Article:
Markets
BA

Why the World Loves the Boeing 737

The single-aisle 737 has been Boeing Co. 's best-selling model for years and makes up for three-fourth of its total backlog. The successful run has only gotten better with the newly launched 737 Max as Boeing has promised the aircraft's operating cost would be lower than its competitors.

The past year saw amazing demand for the aircraft -- 1,196 gross orders, which is 77% of Boeing's total gross order units. At list prices, gross order value for the 737 was nearly $123 billion -- more than 50% of Boeing's total gross order value.

The 737 is so popular because of three key reasons -- increasing use of narrow-body planes, rising demand in Asia-Pacific, and the 737's fuel efficiency and high reliability. Let's explore these in detail.

Last five years' fleet composition across the globe. Data source: Boeing. Chart by author.

Last five years' fleet composition across the globe. Data source: Boeing. Chart by author.

Rising demand in Asia Pacific

Demand in Asia is on the rise. In the last few years, the market has surpassed Europe in size, and is second only to North America. In 2013, Asia had a fleet size of 5,470 airplanes of which 70% were narrow-bodies. With growing liberalization, cross-border subsidiaries and foreign direct investments in airlines are increasing.

Over the years, route regulations in Southeast Asia have been eased, opening new short-haul routes that require bigger fleets. The Association of Southeast Asian Nations' open-skies agreement, to be partially implemented this year-end, looks to further liberalize rules governing international routes. This will open new short-haul routes in China, India, and Southeast Asia. According to Boeing, "More than half of the region's forecast 2,460 single-aisle airplane deliveries over the next 20 years are already on order." These planes will serve 600 million people as air travel in the region grows. In 2014, nearly 27% of all 737 orders to identified customers were from Asia-Pacific.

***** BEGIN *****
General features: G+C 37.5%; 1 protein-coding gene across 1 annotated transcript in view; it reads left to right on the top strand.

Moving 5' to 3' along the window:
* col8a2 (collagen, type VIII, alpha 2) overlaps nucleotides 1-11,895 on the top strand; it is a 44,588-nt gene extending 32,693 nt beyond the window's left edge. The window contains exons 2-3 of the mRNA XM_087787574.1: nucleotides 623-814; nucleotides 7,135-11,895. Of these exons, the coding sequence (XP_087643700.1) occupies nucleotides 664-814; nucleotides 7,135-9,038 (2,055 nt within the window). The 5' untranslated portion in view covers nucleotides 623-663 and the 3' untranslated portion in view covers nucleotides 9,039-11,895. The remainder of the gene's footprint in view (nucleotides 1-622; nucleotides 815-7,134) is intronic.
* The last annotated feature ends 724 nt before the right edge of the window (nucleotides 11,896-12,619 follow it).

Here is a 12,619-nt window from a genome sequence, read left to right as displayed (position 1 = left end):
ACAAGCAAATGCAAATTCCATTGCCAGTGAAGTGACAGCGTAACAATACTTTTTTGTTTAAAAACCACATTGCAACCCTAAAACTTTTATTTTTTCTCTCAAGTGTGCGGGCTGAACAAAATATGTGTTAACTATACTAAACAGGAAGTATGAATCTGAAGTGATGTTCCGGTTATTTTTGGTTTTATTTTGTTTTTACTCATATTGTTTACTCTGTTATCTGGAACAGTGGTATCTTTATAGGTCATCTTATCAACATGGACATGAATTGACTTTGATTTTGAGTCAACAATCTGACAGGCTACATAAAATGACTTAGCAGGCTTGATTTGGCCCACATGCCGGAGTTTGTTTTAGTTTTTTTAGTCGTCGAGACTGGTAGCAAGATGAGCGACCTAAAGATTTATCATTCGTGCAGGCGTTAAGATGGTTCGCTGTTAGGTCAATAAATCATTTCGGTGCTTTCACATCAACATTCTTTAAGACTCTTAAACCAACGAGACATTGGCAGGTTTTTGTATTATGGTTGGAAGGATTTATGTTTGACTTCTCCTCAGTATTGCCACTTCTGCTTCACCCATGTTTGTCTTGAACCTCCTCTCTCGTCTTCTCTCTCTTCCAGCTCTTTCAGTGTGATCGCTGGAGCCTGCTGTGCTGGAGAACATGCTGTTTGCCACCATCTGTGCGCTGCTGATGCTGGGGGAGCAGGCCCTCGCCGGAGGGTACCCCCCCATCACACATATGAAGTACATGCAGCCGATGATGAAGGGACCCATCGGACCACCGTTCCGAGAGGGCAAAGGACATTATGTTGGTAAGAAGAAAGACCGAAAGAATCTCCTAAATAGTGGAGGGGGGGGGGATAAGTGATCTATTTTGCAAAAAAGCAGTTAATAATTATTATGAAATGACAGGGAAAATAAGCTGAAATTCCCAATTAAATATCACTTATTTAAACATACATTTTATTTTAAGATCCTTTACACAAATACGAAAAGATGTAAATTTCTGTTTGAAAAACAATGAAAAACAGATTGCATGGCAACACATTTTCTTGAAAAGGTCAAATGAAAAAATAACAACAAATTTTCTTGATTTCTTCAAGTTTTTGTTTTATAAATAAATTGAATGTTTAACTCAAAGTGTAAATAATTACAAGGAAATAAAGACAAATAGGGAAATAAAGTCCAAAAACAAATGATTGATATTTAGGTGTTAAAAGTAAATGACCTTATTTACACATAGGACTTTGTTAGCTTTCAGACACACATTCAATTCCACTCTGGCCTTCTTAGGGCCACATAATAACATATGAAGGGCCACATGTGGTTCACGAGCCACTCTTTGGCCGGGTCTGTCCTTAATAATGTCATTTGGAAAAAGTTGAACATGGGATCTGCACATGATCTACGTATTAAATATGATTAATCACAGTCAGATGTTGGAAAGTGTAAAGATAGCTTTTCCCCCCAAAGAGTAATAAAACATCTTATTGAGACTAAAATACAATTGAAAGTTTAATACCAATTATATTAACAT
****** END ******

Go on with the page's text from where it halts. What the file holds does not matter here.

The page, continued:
China and India, major narrow-body customers, have been building new airports and expanding existing ones to cater to the rising demand. The Indian government is planning to build 200 airports across 50 cities, and the number of airports in China was expected to go up to 230 in 2014 from 175 in 2010.

Composition of 2013 global fleet. Source: Boeing Market Outlook 2014. Chart by author.

The 737 presents an attractive proposition to carriers

Apart from adding to the fleet size, airlines are also replacing their existing fleet with upgraded planes. The 737 Max 8 emits less CO2 and saves fuel by as much as 14% compared with current single-aisle planes. Boeing claims that the aircraft would offer the best operating cost in the segment, and be 8% more efficient per seat than Airbus' A320neo.

Boeing claims the 737 Max will have a better reliability rate than the 99.7% provided by the current generation 737, already one of the best in the industry.